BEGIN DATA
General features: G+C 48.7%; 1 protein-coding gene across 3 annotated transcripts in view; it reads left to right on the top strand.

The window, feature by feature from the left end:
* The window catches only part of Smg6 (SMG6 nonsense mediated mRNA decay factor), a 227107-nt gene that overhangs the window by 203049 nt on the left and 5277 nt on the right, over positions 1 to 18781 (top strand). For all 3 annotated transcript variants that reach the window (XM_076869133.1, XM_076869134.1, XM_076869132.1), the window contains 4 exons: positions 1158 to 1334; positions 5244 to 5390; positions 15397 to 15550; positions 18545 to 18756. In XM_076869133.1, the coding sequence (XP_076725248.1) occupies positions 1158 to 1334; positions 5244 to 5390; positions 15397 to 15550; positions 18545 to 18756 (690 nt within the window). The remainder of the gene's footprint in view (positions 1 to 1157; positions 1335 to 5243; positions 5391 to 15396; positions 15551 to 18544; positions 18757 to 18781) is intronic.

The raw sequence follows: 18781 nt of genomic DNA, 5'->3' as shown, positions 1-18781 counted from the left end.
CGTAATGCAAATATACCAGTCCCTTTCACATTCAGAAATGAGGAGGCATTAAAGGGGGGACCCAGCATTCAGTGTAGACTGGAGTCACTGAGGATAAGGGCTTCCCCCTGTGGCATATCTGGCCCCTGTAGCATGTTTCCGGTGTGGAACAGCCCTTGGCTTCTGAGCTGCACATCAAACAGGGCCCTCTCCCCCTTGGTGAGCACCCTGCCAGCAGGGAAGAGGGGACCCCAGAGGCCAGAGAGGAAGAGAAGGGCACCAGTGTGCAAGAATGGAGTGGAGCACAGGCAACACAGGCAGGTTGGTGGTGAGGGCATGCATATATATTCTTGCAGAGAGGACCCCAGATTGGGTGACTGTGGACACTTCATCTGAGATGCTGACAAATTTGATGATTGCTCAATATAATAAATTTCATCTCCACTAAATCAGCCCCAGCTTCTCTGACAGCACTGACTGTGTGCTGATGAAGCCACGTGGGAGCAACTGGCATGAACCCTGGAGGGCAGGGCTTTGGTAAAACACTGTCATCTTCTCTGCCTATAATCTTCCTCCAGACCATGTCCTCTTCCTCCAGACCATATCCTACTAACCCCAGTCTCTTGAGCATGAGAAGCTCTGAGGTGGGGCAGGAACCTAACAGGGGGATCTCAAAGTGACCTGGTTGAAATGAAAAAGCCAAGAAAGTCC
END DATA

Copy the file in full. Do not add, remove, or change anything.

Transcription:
General features: G+C 48.7%; 1 protein-coding gene across 3 annotated transcripts in view; it reads left to right on the top strand.

The window, feature by feature from the left end:
* The window catches only part of Smg6 (SMG6 nonsense mediated mRNA decay factor), a 227107-nt gene that overhangs the window by 203049 nt on the left and 5277 nt on the right, over positions 1 to 18781 (top strand). For all 3 annotated transcript variants that reach the window (XM_076869133.1, XM_076869134.1, XM_076869132.1), the window contains 4 exons: positions 1158 to 1334; positions 5244 to 5390; positions 15397 to 15550; positions 18545 to 18756. In XM_076869133.1, the coding sequence (XP_076725248.1) occupies positions 1158 to 1334; positions 5244 to 5390; positions 15397 to 15550; positions 18545 to 18756 (690 nt within the window). The remainder of the gene's footprint in view (positions 1 to 1157; positions 1335 to 5243; positions 5391 to 15396; positions 15551 to 18544; positions 18757 to 18781) is intronic.

The raw sequence follows: 18781 nt of genomic DNA, 5'->3' as shown, positions 1-18781 counted from the left end.
CGTAATGCAAATATACCAGTCCCTTTCACATTCAGAAATGAGGAGGCATTAAAGGGGGGACCCAGCATTCAGTGTAGACTGGAGTCACTGAGGATAAGGGCTTCCCCCTGTGGCATATCTGGCCCCTGTAGCATGTTTCCGGTGTGGAACAGCCCTTGGCTTCTGAGCTGCACATCAAACAGGGCCCTCTCCCCCTTGGTGAGCACCCTGCCAGCAGGGAAGAGGGGACCCCAGAGGCCAGAGAGGAAGAGAAGGGCACCAGTGTGCAAGAATGGAGTGGAGCACAGGCAACACAGGCAGGTTGGTGGTGAGGGCATGCATATATATTCTTGCAGAGAGGACCCCAGATTGGGTGACTGTGGACACTTCATCTGAGATGCTGACAAATTTGATGATTGCTCAATATAATAAATTTCATCTCCACTAAATCAGCCCCAGCTTCTCTGACAGCACTGACTGTGTGCTGATGAAGCCACGTGGGAGCAACTGGCATGAACCCTGGAGGGCAGGGCTTTGGTAAAACACTGTCATCTTCTCTGCCTATAATCTTCCTCCAGACCATGTCCTCTTCCTCCAGACCATATCCTACTAACCCCAGTCTCTTGAGCATGAGAAGCTCTGAGGTGGGGCAGGAACCTAACAGGGGGATCTCAAAGTGACCTGGTTGAAATGAAAAAGCCAAGAAAGTCC